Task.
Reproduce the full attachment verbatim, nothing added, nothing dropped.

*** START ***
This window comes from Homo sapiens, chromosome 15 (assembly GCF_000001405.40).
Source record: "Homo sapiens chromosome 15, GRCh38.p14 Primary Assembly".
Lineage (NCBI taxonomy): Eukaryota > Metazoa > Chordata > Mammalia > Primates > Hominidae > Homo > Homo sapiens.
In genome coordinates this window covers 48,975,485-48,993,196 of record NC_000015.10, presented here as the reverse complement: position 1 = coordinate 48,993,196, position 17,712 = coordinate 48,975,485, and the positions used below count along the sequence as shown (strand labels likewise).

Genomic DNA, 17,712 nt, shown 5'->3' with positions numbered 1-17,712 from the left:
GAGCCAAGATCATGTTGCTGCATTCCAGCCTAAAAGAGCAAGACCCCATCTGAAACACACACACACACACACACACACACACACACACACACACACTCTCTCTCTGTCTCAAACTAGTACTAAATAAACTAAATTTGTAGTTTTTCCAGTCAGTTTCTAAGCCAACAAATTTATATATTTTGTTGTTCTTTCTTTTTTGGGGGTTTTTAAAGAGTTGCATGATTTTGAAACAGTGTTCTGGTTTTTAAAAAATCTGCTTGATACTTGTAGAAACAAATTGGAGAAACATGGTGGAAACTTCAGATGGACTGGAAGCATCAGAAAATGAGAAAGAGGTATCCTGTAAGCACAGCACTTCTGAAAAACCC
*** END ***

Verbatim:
This window comes from Homo sapiens, chromosome 15 (assembly GCF_000001405.40).
Source record: "Homo sapiens chromosome 15, GRCh38.p14 Primary Assembly".
Lineage (NCBI taxonomy): Eukaryota > Metazoa > Chordata > Mammalia > Primates > Hominidae > Homo > Homo sapiens.
In genome coordinates this window covers 48,975,485-48,993,196 of record NC_000015.10, presented here as the reverse complement: position 1 = coordinate 48,993,196, position 17,712 = coordinate 48,975,485, and the positions used below count along the sequence as shown (strand labels likewise).

Genomic DNA, 17,712 nt, shown 5'->3' with positions numbered 1-17,712 from the left:
GAGCCAAGATCATGTTGCTGCATTCCAGCCTAAAAGAGCAAGACCCCATCTGAAACACACACACACACACACACACACACACACACACACACACACTCTCTCTCTGTCTCAAACTAGTACTAAATAAACTAAATTTGTAGTTTTTCCAGTCAGTTTCTAAGCCAACAAATTTATATATTTTGTTGTTCTTTCTTTTTTGGGGGTTTTTAAAGAGTTGCATGATTTTGAAACAGTGTTCTGGTTTTTAAAAAATCTGCTTGATACTTGTAGAAACAAATTGGAGAAACATGGTGGAAACTTCAGATGGACTGGAAGCATCAGAAAATGAGAAAGAGGTATCCTGTAAGCACAGCACTTCTGAAAAACCC